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A Quiet Place

Lack of communication is downfall and ­salvation in this tense flick

© Paramount Pictures A family must live in silence after aliens invade Earth, hunting humans by sound.
       Predatory aliens roam Earth, hunting humans by sound. Even whispers can lead to a brutal death. Evelyn (Emily Blunt: My Little Pony: The Movie) and Lee Abbott (John Krasinski: Detroit) are working hard to keep their family life quiet. 
Sand is spread on trails from the house to town. Wooden floors are painted so everyone knows where to step to avoid creaks. Shoes are banned from the house as are all items like plates or cutlery that could make telltale sounds. The family uses sign language and crafts light signals for emergencies.
       Despite their planning, tragedy strikes when their youngest picks up a noise-making toy and is killed before his parents can reach him.
        After his death, the family splinters. Oldest daughter Regan (Millicent Simmonds: Wonderstruck) blames herself and fears her father does as well. Lee draws back, secluding himself in a basement bunker as he seeks a way to defeat the aliens. Pregnant Evelyn must think of a way to deliver her baby silently and keep it from crying. Son Marcus (Noah Jupe: Wonder) is terrified of his own shadow.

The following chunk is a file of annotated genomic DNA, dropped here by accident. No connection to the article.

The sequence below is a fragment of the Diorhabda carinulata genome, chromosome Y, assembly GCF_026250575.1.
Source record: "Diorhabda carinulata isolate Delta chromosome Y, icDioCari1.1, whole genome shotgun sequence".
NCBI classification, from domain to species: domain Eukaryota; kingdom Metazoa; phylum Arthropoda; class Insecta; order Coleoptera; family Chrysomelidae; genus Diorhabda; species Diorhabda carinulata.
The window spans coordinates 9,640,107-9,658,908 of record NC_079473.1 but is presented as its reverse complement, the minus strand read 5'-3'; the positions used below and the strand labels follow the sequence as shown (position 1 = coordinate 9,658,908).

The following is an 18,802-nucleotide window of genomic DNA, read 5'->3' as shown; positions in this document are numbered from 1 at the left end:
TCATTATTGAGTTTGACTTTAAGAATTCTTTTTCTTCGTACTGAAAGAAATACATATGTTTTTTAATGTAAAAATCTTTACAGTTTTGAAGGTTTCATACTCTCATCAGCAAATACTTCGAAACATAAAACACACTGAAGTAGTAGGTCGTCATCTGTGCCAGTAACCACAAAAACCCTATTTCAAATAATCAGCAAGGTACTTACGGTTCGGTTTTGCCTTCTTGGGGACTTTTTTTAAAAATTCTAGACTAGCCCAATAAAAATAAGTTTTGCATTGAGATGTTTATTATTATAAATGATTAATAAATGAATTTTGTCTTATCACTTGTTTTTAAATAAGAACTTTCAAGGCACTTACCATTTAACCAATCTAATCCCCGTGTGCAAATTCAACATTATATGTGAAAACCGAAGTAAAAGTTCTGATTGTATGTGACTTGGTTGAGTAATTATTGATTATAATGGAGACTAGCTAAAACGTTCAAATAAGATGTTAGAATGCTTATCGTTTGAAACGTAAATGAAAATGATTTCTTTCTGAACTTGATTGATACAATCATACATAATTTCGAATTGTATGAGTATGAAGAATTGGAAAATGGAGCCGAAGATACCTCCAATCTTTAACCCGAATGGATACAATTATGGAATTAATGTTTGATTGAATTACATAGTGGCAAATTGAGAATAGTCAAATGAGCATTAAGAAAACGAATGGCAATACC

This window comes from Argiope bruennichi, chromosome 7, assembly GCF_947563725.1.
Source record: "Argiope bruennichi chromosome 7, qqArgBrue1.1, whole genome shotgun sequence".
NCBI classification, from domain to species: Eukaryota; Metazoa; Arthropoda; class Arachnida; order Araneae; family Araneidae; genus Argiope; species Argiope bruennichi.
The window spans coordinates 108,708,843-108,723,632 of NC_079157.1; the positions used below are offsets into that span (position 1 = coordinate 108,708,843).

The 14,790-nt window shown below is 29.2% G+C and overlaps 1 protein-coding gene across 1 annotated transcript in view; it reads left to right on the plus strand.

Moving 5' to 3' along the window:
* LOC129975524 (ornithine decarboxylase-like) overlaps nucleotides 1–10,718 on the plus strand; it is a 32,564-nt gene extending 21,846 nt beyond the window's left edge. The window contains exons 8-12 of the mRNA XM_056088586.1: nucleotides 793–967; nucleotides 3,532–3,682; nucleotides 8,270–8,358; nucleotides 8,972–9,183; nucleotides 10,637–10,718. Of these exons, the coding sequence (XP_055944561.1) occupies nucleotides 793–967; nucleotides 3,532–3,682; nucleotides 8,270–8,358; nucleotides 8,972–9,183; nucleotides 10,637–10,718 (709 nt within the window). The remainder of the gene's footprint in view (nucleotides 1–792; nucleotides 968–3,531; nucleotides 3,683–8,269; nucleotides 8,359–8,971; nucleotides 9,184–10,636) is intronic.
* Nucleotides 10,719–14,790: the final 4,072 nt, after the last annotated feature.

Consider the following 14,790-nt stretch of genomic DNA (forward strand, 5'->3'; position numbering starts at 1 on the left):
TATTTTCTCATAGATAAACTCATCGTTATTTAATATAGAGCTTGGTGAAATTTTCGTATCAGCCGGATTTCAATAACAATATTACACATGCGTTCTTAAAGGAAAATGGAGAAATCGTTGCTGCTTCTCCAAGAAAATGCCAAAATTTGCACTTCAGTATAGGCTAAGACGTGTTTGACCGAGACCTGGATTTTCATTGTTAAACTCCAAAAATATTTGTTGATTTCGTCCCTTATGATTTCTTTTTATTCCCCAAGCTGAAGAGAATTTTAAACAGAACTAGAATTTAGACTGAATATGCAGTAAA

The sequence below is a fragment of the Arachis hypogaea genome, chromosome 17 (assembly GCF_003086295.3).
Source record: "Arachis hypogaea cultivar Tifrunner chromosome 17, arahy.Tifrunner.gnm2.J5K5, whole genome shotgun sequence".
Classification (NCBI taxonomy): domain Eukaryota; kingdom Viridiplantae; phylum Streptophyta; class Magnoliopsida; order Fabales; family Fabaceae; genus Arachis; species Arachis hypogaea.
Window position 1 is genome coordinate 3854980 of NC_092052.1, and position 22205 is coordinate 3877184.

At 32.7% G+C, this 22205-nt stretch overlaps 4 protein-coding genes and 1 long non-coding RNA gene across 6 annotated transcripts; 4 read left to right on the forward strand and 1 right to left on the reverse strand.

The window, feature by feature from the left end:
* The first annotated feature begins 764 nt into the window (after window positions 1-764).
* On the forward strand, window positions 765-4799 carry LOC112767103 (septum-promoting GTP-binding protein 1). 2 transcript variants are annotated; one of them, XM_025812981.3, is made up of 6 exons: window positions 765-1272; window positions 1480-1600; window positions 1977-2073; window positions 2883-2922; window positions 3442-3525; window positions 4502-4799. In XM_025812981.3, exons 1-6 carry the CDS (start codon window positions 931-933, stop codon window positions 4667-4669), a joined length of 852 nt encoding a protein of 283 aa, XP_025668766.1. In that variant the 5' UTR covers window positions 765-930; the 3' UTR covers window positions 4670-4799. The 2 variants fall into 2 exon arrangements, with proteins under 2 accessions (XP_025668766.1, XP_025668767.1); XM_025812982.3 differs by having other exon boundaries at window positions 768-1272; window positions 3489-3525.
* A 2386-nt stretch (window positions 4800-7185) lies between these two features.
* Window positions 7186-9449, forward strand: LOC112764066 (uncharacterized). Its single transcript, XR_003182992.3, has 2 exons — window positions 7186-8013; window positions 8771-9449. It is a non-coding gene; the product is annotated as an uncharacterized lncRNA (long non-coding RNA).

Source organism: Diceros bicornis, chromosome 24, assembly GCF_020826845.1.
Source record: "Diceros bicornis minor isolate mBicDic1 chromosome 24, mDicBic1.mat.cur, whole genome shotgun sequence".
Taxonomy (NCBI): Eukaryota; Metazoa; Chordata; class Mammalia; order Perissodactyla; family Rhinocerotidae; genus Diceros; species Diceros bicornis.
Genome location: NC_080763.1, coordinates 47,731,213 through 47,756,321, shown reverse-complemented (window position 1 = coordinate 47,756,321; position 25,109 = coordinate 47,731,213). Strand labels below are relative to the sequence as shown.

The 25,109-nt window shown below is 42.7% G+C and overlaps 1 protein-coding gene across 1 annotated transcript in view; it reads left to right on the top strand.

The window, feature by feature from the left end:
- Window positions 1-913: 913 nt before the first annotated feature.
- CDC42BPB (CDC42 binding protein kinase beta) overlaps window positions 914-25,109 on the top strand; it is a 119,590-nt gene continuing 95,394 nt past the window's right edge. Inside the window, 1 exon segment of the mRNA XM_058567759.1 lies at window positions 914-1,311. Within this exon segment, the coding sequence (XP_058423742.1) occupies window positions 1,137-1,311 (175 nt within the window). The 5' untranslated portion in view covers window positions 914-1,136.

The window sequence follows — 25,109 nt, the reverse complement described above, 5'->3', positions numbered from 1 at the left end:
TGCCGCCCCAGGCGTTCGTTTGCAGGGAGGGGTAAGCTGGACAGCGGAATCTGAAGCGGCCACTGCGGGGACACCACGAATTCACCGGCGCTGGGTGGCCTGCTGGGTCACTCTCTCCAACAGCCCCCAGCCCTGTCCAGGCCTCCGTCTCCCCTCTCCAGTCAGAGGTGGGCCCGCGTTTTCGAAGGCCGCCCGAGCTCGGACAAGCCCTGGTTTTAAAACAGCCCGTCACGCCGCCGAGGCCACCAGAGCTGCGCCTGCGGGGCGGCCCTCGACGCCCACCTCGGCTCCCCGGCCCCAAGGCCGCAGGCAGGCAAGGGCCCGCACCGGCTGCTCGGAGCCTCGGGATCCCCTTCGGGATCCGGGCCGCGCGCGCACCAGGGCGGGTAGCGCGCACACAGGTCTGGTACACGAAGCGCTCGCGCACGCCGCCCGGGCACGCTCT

When the Abbotts face another threat, can they pull together? 
      Tense, interesting and well acted, A Quiet Place is one of the rare horror movies that doesn’t need cheap parlor tricks to entertain. Krasinski, who also directs, focuses on a family in crisis, exploring relationships and coping.
        The movie’s silence heightens tension. By crafting a film where sound is deadly, Krasinski plays on audience reaction. Rows of viewers collectively gasp or hold their breath. 
       The cast is also phenomenal. Blunt offers a wonderful, nearly silent performance. Small tremors in her face and shifts of her eyes convey more than some actresses can with pages of dialogue. She also works well with Krasinski, establishing that deep connection among the Abbotts before the alien disaster.
         Simmonds, who is a deaf actress, makes a fierce Regan, who lashes out in hurt and guilt over her part in her brother’s death.
        See the movie, but forgo the popcorn and candy lest you be the loudest thing in the theater.
Great Horror • PG-13 • 90 mins.
 
 
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